From the Director: Hindsight and foresight in 2020
Big ideas in next year's election
We at the Miller Center have been looking ahead to election year 2020, where hindsight can serve as foresight.
We believe that the presidency is at a crossroads—so much so that we have been examining how this moment compares with other pivotal points in American history. Over the coming 14 months, we think President Trump faces a series of choices that will shape the rest of this presidency…and the next one. What can history tell us about what lies ahead?
To answer that question, our experts will examine at least five major choices facing the nation between now and election day 2020, through their writings, media outreach, and public events.
1. Presidents and opportunity. At the current moment, the economy is growing. That almost always benefits incumbent presidents. Since World War II, 8 out of 11 incumbents have run and won. Each winner rode a growing economy to victory: Harry Truman, Dwight Eisenhower, Lyndon Johnson, Richard Nixon, Ronald Reagan, Bill Clinton, George W. Bush, and Barack Obama. President Trump remains popular in his party after the two-year mark—at 87 percent, second only to George W. Bush.
Still, a challenger can win. Even with this economy, President Trump’s job approval rating has hovered in the low 40 percent range. Recession fears are growing, and if the economy turns sour, then what? Carter defeated Ford in 1976, Reagan upset Carter in 1980, and Clinton beat Bush 41 in 1992 using the same formula: by promising change, amidst a bad economy. Each of those defeated presidents faced a primary challenger (Reagan, Ted Kennedy, and Pat Buchanan, respectively), before going on to lose in November. President Trump faces both primary challengers and a slowing economy.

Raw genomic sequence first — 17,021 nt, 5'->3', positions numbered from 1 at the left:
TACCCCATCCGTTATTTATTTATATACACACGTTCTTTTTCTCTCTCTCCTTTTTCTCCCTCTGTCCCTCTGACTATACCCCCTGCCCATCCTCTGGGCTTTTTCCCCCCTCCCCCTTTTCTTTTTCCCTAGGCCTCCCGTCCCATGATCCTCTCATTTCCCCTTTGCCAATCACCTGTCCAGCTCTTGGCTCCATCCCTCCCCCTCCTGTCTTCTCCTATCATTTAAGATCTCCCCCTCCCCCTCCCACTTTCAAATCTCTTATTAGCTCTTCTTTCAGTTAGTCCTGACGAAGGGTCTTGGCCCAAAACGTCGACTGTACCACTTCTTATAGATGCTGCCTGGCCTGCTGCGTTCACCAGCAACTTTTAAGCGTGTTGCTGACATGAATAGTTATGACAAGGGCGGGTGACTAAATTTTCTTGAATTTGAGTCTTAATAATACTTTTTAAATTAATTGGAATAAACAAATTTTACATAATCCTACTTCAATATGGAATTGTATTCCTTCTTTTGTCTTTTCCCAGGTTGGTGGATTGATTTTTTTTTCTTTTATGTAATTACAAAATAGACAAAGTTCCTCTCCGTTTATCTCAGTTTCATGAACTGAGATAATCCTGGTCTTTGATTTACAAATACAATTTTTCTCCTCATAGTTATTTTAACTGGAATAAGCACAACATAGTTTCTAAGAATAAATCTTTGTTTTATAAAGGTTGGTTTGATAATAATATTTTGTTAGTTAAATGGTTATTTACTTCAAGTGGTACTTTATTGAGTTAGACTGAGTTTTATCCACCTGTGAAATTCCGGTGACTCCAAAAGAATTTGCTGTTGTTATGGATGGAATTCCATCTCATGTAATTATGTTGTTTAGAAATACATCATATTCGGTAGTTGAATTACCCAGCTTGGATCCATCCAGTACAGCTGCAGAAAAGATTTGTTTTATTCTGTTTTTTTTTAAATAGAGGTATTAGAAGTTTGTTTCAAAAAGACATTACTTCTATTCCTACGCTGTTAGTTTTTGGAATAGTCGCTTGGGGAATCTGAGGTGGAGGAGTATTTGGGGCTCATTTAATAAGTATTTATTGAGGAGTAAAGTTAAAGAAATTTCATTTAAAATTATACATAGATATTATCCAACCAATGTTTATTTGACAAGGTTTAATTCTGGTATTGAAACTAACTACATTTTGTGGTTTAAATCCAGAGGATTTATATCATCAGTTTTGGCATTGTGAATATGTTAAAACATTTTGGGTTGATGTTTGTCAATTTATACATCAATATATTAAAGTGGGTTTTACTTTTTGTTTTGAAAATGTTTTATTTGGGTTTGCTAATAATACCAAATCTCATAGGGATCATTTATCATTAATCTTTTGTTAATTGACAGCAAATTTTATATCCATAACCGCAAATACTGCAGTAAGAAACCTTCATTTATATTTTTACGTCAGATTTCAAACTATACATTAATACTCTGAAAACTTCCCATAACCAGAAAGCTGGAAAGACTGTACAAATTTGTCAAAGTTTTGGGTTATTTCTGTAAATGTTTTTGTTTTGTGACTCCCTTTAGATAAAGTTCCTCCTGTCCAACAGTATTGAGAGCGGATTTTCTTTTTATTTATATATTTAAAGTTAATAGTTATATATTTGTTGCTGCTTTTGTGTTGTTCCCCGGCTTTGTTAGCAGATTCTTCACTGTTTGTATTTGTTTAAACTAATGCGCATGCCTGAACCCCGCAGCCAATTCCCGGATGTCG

Amidst economic uncertainty, we are particularly fortunate to have leading experts on the history of financial crises.
We also will look at health care spending, which makes up more than 25 percent of the federal budget and is the biggest deficit-driver. The president ran on the promise to end Obamacare. Democrats now seem to be debating whether Obamacare went far enough. In spring 2020, led by our own Guian McKee, we expect to explore this issue in even greater detail, including assessing the range of proposals for what to do next.